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The priorities for the Gen Z workforce

over 2 years ago by Lucy Lawton
Z

We recently looked at how Milliennials have changed the workplace, in terms of work/life balance and their professional goals and expectations, while much has been written about how their attitudes differ to their Baby Boomer or Generation X employers. 

Then, as the first Milliennials from Generation Y were becoming employers themselves, we also took a look at their successors entering the job market: Generation Z. While we outlined who they were and what we might expect, some recent survey results in the USA have underlined our suggestions, as well as highlighted a gulf between what Gen Z think about the world of work compared to previous generations and where their passions lie.

Surveyed on what they thought should be a priority for employers, the four generations mentioned above had progressively varying views, resulting in Baby Boomers and Generation Z being miles apart on most opinions. Some of the standout results included:

Diversity or Merit?

  • As expected, the older generations believe that merit supersedes everything else when it comes to hiring – 45% of Baby Boomers agreed.
  • However, just 15% of Gen Z felt that merit should be the priority
  • 51% of Gen Z want to see diversity as the focal point in hiring, a number that has increased with each generation.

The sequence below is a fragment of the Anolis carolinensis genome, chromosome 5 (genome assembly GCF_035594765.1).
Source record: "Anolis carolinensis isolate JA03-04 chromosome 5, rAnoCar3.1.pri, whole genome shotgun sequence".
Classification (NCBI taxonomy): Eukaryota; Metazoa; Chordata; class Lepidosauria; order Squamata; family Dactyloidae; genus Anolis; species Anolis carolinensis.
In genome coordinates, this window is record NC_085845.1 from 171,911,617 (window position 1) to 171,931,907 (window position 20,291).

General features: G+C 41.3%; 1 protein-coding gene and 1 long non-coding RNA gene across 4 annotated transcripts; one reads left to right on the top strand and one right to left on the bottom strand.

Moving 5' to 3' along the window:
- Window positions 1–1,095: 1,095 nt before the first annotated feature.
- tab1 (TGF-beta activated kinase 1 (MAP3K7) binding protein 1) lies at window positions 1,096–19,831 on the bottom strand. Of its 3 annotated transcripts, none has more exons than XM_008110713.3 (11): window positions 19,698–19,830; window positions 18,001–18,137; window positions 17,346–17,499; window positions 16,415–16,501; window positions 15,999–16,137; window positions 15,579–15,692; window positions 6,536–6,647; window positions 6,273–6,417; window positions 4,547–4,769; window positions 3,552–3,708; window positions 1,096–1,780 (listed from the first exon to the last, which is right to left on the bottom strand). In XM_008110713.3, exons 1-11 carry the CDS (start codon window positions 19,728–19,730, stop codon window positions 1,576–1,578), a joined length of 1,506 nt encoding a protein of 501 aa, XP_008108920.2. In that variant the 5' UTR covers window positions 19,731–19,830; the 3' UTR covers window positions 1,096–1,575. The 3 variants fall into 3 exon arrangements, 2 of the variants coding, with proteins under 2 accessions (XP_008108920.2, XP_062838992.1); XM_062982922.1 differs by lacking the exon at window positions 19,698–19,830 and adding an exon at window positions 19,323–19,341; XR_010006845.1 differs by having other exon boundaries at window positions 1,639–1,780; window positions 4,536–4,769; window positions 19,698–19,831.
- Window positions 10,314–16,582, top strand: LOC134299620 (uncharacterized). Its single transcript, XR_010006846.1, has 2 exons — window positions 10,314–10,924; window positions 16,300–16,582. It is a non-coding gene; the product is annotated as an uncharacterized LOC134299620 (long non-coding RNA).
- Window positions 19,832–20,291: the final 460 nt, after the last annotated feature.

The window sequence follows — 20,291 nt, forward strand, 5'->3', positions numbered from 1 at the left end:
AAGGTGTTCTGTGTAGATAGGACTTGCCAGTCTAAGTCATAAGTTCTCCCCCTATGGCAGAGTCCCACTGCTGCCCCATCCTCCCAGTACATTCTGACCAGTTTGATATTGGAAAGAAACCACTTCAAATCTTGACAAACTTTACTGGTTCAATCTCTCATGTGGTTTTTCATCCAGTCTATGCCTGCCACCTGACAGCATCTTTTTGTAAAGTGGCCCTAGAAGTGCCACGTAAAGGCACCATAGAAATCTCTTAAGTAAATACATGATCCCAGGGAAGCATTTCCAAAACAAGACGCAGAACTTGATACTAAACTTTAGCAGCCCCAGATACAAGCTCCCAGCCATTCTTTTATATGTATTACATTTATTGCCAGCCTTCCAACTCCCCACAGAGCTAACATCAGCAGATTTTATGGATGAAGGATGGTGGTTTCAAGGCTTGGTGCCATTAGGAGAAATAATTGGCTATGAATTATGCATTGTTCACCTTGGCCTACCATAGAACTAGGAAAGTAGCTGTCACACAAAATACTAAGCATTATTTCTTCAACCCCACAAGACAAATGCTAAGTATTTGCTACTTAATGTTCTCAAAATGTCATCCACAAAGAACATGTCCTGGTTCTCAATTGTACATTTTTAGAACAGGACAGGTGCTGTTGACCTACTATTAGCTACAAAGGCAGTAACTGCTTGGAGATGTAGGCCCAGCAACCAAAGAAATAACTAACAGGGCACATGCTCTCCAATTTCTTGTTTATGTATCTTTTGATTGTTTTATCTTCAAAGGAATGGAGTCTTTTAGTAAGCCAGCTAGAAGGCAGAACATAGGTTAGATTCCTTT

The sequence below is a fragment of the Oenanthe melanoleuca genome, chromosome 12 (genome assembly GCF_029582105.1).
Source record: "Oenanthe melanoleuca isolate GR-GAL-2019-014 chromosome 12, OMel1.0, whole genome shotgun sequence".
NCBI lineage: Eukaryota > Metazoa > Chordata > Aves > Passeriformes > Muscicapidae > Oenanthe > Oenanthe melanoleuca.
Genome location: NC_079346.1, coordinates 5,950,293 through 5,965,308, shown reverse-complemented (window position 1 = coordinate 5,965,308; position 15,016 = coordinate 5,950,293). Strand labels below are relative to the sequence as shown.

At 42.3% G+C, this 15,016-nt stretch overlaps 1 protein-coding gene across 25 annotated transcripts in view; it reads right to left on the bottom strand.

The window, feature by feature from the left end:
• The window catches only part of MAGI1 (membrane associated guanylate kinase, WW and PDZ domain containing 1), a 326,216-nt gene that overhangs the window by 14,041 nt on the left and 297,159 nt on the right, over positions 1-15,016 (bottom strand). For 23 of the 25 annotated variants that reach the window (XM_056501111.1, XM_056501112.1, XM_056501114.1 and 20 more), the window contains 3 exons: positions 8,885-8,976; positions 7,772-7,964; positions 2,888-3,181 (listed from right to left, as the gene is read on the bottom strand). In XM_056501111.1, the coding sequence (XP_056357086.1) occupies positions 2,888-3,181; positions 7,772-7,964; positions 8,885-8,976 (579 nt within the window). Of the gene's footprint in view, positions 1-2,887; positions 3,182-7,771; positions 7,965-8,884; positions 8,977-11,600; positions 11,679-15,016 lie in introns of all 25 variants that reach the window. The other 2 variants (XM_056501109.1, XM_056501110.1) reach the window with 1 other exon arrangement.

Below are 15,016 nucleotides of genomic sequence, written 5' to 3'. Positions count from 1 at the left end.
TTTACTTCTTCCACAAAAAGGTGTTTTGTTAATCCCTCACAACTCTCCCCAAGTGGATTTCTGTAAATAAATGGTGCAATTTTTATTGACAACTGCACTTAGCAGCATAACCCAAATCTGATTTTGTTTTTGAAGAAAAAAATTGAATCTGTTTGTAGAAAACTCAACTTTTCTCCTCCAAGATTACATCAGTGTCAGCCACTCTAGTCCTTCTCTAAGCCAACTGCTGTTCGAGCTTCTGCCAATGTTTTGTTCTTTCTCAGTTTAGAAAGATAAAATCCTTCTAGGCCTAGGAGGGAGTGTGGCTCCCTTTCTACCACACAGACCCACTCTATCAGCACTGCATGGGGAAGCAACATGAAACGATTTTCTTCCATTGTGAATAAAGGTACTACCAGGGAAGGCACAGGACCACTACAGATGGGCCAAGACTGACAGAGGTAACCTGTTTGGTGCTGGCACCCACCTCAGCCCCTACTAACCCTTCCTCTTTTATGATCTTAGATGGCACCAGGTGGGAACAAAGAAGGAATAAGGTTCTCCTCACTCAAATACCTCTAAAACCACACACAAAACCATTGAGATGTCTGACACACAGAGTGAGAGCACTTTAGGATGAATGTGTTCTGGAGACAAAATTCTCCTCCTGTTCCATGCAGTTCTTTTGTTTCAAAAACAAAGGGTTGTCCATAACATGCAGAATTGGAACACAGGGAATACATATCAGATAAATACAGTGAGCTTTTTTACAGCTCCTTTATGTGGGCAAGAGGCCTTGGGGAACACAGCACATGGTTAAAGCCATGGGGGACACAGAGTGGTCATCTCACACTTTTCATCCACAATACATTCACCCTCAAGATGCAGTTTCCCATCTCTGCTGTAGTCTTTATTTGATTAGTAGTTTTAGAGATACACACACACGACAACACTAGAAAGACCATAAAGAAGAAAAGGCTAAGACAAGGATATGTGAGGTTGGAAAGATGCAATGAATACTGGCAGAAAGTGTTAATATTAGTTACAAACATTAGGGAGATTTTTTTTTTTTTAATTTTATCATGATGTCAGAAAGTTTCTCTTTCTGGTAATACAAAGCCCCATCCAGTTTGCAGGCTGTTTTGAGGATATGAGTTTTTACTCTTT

Environment or job creation?

  • 40% of the oldest generation believed that businesses should prioritise their effect on the environment over job creation – that increases to 55% for Gen Z
  • Only 19% of the youngest generation agreed with the statement: “The most important thing in business is to grow jobs, foster entrepreneurship, build growth and satisfy stockholders.”

Climate change – natural or manmade? 

  • Only 11% of Generation Z think that climate change occurs naturally, compared to 36% of Baby Boomers.
  • Not even half of the oldest generation think that humans have seriously impacted the climate.

While the stats move in the same direction across the four generations surveyed, there is a stark jump when it comes to Gen Z, even when their answers are compared to those of the Millennials before them. This suggests that they are firm in their beliefs and are looking for employers to change accordingly. We already know a lot of what they think about work/life balance and careers, but the interesting takeaway for employers from these survey results is the importance those entering the job market today place on bigger picture issues and how the stance a business takes could affect their decisions on where they work.

Definitive answers on subjects such as climate change, the environment and diversity mean that employers will not only have to be on board with all of those items high on the agenda, but will also have to prove their authenticity if they want to attract the best young talent on the market.